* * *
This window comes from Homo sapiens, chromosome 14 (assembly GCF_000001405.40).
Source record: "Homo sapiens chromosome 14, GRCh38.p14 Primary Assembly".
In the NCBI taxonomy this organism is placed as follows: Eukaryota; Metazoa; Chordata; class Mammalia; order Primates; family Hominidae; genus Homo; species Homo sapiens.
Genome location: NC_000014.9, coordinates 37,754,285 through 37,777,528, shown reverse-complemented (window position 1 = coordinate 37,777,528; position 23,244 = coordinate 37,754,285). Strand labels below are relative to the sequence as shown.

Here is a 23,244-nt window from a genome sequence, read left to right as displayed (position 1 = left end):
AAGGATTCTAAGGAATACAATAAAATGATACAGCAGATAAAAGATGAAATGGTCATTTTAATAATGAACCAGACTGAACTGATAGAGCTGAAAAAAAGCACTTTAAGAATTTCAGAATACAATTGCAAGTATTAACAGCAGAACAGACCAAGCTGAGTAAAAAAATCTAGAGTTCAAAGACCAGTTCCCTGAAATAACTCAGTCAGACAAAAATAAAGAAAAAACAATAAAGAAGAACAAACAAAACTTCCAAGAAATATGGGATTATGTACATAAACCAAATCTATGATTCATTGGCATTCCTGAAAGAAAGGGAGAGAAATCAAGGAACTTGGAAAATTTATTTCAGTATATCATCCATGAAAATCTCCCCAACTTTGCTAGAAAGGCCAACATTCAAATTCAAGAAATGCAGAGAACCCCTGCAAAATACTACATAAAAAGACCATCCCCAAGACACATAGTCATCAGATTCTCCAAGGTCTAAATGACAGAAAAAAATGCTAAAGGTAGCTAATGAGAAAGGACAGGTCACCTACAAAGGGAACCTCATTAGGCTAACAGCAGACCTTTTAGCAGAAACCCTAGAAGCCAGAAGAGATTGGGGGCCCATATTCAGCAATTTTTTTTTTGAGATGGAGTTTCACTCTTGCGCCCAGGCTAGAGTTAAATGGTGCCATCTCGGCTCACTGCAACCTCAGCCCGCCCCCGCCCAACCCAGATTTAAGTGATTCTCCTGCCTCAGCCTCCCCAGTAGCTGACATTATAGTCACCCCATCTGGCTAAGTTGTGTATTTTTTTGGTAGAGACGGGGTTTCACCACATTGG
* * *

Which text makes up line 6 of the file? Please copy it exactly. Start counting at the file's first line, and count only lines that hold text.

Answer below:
AAGGATTCTAAGGAATACAATAAAATGATACAGCAGATAAAAGATGAAATGGTCATTTTAATAATGAACCAGACTGAACTGATAGAGCTGAAAAAAAGCACTTTAAGAATTTCAGAATACAATTGCAAGTATTAACAGCAGAACAGACCAAGCTGAGTAAAAAAATCTAGAGTTCAAAGACCAGTTCCCTGAAATAACTCAGTCAGACAAAAATAAAGAAAAAACAATAAAGAAGAACAAACAAAACTTCCAAGAAATATGGGATTATGTACATAAACCAAATCTATGATTCATTGGCATTCCTGAAAGAAAGGGAGAGAAATCAAGGAACTTGGAAAATTTATTTCAGTATATCATCCATGAAAATCTCCCCAACTTTGCTAGAAAGGCCAACATTCAAATTCAAGAAATGCAGAGAACCCCTGCAAAATACTACATAAAAAGACCATCCCCAAGACACATAGTCATCAGATTCTCCAAGGTCTAAATGACAGAAAAAAATGCTAAAGGTAGCTAATGAGAAAGGACAGGTCACCTACAAAGGGAACCTCATTAGGCTAACAGCAGACCTTTTAGCAGAAACCCTAGAAGCCAGAAGAGATTGGGGGCCCATATTCAGCAATTTTTTTTTTGAGATGGAGTTTCACTCTTGCGCCCAGGCTAGAGTTAAATGGTGCCATCTCGGCTCACTGCAACCTCAGCCCGCCCCCGCCCAACCCAGATTTAAGTGATTCTCCTGCCTCAGCCTCCCCAGTAGCTGACATTATAGTCACCCCATCTGGCTAAGTTGTGTATTTTTTTGGTAGAGACGGGGTTTCACCACATTGG